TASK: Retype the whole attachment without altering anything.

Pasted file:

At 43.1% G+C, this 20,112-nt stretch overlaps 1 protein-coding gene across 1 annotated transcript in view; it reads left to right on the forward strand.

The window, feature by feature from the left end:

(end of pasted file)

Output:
At 43.1% G+C, this 20,112-nt stretch overlaps 1 protein-coding gene across 1 annotated transcript in view; it reads left to right on the forward strand.

The window, feature by feature from the left end: